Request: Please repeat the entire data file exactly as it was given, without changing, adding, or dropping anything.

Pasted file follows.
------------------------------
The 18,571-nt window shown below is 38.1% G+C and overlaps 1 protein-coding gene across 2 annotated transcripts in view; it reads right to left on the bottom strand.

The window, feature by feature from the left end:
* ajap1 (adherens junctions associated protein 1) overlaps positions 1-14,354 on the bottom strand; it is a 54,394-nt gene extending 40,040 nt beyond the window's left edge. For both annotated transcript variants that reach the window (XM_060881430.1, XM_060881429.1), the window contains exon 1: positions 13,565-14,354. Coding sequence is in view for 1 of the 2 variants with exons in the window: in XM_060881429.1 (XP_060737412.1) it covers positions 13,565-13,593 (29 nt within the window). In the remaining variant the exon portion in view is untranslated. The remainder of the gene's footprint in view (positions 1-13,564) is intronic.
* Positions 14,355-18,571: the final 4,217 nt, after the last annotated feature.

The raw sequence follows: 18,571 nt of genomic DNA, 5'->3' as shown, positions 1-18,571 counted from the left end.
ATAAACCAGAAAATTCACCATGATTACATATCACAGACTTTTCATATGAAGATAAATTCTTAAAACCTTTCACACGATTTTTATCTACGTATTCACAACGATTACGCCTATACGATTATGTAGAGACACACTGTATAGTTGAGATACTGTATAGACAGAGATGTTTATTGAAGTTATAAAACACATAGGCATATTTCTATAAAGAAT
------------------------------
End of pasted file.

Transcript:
The 18,571-nt window shown below is 38.1% G+C and overlaps 1 protein-coding gene across 2 annotated transcripts in view; it reads right to left on the bottom strand.

The window, feature by feature from the left end:
* ajap1 (adherens junctions associated protein 1) overlaps positions 1-14,354 on the bottom strand; it is a 54,394-nt gene extending 40,040 nt beyond the window's left edge. For both annotated transcript variants that reach the window (XM_060881430.1, XM_060881429.1), the window contains exon 1: positions 13,565-14,354. Coding sequence is in view for 1 of the 2 variants with exons in the window: in XM_060881429.1 (XP_060737412.1) it covers positions 13,565-13,593 (29 nt within the window). In the remaining variant the exon portion in view is untranslated. The remainder of the gene's footprint in view (positions 1-13,564) is intronic.
* Positions 14,355-18,571: the final 4,217 nt, after the last annotated feature.

The raw sequence follows: 18,571 nt of genomic DNA, 5'->3' as shown, positions 1-18,571 counted from the left end.
ATAAACCAGAAAATTCACCATGATTACATATCACAGACTTTTCATATGAAGATAAATTCTTAAAACCTTTCACACGATTTTTATCTACGTATTCACAACGATTACGCCTATACGATTATGTAGAGACACACTGTATAGTTGAGATACTGTATAGACAGAGATGTTTATTGAAGTTATAAAACACATAGGCATATTTCTATAAAGAAT